Cultured fibroblasts of 17 first-degree relatives of familial melanoma patients and six first- degree relatives of cutaneous melanoma (CMM) patients with multiple CMM primaries were tested for in vitro sensitivity to UV light. Fibroblasts of nine familial CMM patients with a known UV-sensitivity and 19 healthy probands served as a control. Sister chromatid exchange (SCE) was used as a parameter to detect UV-induced genotoxic damage. We found significantly (p < 0.001) increased UV-induced SCE levels in familial melanoma patients, as well as in first- degree relatives of familial melanoma patients (p < 0.001) after UV-A,B irradiation (375 J/m2), compared to the healthy probands without a family history of CMM. A significant (p < 0.001) increase of UV-induced SCE was also observed in the relatives of CMM patients with multiple CMM primaries. In addition, the spontaneous SCE were significantly increased (p < 0.05) in familial CMM patients. This study shows that increased UV sensitivity is a familial phenome- non. It is consistent with the concept of a genetic predisposition to CMM, which is based on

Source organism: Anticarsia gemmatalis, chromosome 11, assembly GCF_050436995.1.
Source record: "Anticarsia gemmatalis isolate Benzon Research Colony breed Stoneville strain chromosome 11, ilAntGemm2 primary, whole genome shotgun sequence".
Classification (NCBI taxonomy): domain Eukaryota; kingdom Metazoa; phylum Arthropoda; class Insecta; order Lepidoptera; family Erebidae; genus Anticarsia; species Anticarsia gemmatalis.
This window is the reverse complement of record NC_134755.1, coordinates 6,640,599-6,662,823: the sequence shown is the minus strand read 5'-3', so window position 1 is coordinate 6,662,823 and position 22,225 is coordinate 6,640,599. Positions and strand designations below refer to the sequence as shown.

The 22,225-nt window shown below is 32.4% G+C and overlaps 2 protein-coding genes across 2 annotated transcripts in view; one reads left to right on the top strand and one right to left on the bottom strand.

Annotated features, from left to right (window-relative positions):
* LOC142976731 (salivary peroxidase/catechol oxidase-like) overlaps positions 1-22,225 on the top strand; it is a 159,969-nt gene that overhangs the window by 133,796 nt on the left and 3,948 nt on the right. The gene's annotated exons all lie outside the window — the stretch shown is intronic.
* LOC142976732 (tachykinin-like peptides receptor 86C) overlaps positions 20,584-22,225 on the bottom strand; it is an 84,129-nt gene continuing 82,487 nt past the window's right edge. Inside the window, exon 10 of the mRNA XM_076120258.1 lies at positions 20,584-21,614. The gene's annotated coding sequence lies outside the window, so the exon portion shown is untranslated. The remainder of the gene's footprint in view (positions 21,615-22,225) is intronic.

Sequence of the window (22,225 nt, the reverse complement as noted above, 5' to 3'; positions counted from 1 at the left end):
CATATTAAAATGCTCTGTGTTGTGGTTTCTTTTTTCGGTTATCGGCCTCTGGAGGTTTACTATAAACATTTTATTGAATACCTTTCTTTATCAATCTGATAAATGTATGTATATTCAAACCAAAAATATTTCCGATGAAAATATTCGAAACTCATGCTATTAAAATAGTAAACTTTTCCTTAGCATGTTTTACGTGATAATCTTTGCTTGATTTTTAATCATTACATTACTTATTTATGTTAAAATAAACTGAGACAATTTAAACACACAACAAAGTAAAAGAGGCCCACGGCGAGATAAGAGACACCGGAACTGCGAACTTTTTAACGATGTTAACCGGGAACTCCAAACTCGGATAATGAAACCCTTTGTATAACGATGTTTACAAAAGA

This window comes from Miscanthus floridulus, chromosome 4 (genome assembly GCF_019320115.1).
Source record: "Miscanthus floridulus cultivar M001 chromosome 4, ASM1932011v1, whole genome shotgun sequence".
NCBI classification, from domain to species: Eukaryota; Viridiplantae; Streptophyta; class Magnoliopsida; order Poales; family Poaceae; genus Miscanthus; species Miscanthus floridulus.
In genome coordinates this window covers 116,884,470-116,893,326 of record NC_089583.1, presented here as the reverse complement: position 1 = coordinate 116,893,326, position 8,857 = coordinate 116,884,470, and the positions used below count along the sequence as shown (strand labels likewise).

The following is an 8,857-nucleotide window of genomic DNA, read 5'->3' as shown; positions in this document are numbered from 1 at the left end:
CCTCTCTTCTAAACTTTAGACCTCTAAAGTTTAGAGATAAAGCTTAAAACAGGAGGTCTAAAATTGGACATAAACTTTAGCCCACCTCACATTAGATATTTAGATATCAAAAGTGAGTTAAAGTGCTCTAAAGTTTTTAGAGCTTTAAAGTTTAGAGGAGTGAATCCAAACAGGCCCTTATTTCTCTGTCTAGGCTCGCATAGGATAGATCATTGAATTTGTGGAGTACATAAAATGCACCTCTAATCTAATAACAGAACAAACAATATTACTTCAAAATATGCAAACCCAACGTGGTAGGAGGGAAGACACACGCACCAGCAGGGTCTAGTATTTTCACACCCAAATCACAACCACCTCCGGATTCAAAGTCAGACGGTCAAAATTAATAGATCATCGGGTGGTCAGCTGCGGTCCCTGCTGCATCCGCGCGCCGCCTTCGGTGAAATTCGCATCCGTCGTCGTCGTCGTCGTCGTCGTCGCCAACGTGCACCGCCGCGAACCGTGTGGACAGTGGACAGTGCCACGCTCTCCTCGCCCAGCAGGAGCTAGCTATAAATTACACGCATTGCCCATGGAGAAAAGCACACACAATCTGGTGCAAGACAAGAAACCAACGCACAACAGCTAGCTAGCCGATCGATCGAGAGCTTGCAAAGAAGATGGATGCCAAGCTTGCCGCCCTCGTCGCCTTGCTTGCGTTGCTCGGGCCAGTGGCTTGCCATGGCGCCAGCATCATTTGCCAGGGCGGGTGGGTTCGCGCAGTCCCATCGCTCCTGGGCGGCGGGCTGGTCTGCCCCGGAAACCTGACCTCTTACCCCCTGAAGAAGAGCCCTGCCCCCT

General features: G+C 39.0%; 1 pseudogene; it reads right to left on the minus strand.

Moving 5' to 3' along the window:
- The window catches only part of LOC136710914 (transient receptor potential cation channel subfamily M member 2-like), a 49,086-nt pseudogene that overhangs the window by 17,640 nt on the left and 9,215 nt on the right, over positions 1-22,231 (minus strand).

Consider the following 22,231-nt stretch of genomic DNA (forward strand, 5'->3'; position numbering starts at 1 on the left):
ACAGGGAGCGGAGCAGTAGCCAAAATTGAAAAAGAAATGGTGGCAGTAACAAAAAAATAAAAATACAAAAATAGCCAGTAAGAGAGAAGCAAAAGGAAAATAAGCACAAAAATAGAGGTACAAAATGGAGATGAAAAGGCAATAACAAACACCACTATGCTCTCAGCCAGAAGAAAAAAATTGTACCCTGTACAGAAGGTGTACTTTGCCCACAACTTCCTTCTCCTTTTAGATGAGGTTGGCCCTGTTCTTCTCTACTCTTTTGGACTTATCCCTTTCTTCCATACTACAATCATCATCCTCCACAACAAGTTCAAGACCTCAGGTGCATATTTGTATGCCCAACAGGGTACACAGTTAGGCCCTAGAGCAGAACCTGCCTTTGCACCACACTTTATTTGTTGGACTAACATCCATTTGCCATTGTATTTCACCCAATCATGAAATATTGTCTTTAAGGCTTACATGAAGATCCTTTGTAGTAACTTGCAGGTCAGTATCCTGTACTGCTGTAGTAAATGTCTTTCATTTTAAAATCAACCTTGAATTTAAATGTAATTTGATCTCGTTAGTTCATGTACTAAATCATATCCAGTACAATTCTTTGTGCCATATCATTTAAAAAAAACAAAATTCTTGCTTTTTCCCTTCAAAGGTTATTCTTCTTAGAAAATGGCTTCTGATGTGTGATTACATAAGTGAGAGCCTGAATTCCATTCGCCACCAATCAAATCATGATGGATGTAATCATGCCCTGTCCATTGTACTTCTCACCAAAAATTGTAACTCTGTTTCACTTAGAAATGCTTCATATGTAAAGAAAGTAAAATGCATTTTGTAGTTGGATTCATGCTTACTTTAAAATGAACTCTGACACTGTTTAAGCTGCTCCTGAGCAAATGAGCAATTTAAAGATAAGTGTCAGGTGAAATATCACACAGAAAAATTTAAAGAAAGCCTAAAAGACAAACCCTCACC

increased UV sensitivity and may help to define groups with an elevated risk of developing cutaneous malignant melanoma.